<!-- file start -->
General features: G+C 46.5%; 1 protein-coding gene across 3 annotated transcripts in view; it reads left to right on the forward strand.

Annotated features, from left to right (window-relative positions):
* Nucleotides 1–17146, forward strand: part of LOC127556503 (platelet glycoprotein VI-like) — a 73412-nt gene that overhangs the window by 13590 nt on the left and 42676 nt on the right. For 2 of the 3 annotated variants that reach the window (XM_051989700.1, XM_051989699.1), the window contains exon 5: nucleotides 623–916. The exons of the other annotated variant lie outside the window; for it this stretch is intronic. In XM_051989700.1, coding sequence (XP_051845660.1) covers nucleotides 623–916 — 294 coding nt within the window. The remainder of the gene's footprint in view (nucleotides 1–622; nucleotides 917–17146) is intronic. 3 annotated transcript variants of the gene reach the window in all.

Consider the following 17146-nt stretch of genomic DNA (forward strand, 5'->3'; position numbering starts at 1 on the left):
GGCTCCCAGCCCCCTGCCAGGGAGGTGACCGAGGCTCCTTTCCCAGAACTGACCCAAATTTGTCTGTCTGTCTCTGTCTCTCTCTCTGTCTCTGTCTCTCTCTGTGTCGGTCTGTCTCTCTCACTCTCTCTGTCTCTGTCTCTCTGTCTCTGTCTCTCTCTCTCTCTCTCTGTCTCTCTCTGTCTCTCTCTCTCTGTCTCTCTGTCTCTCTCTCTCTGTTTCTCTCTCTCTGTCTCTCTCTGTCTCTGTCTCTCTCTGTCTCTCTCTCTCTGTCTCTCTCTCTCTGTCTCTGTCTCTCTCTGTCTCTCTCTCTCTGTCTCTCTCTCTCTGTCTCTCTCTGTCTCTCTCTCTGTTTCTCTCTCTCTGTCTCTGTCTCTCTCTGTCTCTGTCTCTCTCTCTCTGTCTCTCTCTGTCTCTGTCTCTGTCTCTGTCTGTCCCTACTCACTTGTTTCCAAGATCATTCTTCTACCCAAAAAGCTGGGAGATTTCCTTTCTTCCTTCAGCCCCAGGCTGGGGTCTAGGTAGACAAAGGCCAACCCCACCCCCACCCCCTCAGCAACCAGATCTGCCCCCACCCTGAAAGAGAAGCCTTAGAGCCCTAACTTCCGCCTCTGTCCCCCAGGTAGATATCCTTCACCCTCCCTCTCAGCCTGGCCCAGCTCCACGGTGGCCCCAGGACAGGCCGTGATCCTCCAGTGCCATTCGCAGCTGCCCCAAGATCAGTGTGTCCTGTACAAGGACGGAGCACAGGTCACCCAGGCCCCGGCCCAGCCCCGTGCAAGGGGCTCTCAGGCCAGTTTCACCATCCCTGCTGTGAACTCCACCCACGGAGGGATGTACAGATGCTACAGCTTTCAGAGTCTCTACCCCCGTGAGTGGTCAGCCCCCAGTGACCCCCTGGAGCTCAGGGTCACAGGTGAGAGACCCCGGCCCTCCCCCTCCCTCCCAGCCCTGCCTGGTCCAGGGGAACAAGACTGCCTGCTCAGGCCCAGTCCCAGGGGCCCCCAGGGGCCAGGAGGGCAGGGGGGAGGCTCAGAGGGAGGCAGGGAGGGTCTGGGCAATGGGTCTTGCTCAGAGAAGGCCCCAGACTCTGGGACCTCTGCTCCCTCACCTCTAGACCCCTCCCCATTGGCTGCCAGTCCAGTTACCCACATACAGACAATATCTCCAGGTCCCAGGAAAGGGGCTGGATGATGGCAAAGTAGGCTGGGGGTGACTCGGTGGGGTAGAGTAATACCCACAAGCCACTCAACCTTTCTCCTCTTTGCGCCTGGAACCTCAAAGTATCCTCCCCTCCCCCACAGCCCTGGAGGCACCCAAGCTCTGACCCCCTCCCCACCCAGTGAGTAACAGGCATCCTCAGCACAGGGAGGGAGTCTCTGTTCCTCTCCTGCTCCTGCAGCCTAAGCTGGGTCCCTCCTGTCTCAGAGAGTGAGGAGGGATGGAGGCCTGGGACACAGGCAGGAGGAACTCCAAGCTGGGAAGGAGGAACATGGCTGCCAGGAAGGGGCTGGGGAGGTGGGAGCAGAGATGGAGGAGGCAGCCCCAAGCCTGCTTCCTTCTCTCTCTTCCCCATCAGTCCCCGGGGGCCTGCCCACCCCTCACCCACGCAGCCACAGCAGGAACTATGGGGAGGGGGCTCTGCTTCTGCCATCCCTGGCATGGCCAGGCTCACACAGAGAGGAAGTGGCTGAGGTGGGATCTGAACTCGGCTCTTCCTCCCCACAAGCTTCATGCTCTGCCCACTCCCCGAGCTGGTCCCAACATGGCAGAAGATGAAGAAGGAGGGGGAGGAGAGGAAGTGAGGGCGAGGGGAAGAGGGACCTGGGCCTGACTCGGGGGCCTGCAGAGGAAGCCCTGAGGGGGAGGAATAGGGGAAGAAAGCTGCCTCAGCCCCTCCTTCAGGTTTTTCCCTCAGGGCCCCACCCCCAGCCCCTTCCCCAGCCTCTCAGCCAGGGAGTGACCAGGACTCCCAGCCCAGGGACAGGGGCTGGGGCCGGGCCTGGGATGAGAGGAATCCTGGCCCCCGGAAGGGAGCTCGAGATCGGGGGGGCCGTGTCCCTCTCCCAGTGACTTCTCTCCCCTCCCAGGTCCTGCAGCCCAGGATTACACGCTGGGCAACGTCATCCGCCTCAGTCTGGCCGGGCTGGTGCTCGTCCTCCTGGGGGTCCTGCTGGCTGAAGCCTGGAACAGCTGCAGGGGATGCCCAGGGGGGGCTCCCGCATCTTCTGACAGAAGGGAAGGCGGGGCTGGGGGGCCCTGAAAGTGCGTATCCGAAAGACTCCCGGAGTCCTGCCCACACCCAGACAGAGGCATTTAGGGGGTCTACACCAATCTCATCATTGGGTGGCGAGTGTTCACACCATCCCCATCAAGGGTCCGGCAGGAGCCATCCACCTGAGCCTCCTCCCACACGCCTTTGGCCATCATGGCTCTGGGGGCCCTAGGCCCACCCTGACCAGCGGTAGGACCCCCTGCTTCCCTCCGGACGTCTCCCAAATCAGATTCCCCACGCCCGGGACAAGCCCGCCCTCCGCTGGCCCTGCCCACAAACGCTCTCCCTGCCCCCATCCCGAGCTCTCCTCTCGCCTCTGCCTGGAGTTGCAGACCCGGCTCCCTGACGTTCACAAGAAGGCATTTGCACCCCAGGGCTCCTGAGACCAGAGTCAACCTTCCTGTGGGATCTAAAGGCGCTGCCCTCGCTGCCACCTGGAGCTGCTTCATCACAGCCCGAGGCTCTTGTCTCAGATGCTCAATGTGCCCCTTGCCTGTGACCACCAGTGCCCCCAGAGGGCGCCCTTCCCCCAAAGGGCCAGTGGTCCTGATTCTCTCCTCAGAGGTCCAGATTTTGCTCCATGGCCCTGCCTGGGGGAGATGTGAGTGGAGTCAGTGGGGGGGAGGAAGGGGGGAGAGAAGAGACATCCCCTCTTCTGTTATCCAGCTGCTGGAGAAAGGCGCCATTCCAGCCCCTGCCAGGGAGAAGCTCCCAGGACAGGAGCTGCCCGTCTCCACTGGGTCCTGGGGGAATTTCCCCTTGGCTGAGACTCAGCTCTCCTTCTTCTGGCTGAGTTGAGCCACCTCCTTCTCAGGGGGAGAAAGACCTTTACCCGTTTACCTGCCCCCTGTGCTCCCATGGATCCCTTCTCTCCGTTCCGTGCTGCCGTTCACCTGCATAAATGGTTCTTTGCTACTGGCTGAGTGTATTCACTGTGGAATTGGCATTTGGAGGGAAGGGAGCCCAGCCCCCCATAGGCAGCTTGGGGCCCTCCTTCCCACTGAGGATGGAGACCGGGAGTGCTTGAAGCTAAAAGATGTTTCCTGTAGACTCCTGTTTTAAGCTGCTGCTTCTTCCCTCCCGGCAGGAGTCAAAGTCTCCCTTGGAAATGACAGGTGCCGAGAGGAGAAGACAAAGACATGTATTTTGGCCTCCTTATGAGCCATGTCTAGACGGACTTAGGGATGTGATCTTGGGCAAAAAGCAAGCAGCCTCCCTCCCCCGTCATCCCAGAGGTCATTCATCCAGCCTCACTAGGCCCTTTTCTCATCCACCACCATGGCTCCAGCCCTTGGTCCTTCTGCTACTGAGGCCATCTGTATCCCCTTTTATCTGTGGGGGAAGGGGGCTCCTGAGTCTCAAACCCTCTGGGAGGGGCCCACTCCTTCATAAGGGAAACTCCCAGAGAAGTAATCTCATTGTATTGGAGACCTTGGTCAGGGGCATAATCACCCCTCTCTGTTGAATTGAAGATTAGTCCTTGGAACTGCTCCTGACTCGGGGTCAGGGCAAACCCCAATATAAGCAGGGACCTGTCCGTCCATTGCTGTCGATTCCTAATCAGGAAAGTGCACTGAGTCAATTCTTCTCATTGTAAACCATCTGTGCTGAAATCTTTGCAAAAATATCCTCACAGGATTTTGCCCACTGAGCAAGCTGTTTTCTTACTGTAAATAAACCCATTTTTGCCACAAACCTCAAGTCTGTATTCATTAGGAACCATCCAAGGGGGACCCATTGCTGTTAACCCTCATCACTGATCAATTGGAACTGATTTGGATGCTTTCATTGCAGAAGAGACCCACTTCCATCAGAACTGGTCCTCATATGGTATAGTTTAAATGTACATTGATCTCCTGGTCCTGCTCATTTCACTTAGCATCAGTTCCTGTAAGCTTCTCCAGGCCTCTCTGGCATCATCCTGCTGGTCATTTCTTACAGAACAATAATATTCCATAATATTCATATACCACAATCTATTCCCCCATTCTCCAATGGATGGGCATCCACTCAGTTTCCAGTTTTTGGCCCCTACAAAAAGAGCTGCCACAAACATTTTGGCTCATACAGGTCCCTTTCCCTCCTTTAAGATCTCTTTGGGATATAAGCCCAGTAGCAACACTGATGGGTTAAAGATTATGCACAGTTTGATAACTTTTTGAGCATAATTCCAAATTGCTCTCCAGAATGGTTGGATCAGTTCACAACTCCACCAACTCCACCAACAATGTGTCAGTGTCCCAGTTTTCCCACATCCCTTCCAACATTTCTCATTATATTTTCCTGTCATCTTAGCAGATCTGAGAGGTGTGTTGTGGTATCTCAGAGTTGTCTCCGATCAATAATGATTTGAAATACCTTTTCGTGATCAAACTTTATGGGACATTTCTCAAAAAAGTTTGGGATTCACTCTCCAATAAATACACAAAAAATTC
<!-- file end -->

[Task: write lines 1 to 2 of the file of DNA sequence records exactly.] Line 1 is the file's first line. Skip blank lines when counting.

General features: G+C 46.5%; 1 protein-coding gene across 3 annotated transcripts in view; it reads left to right on the forward strand.

Annotated features, from left to right (window-relative positions):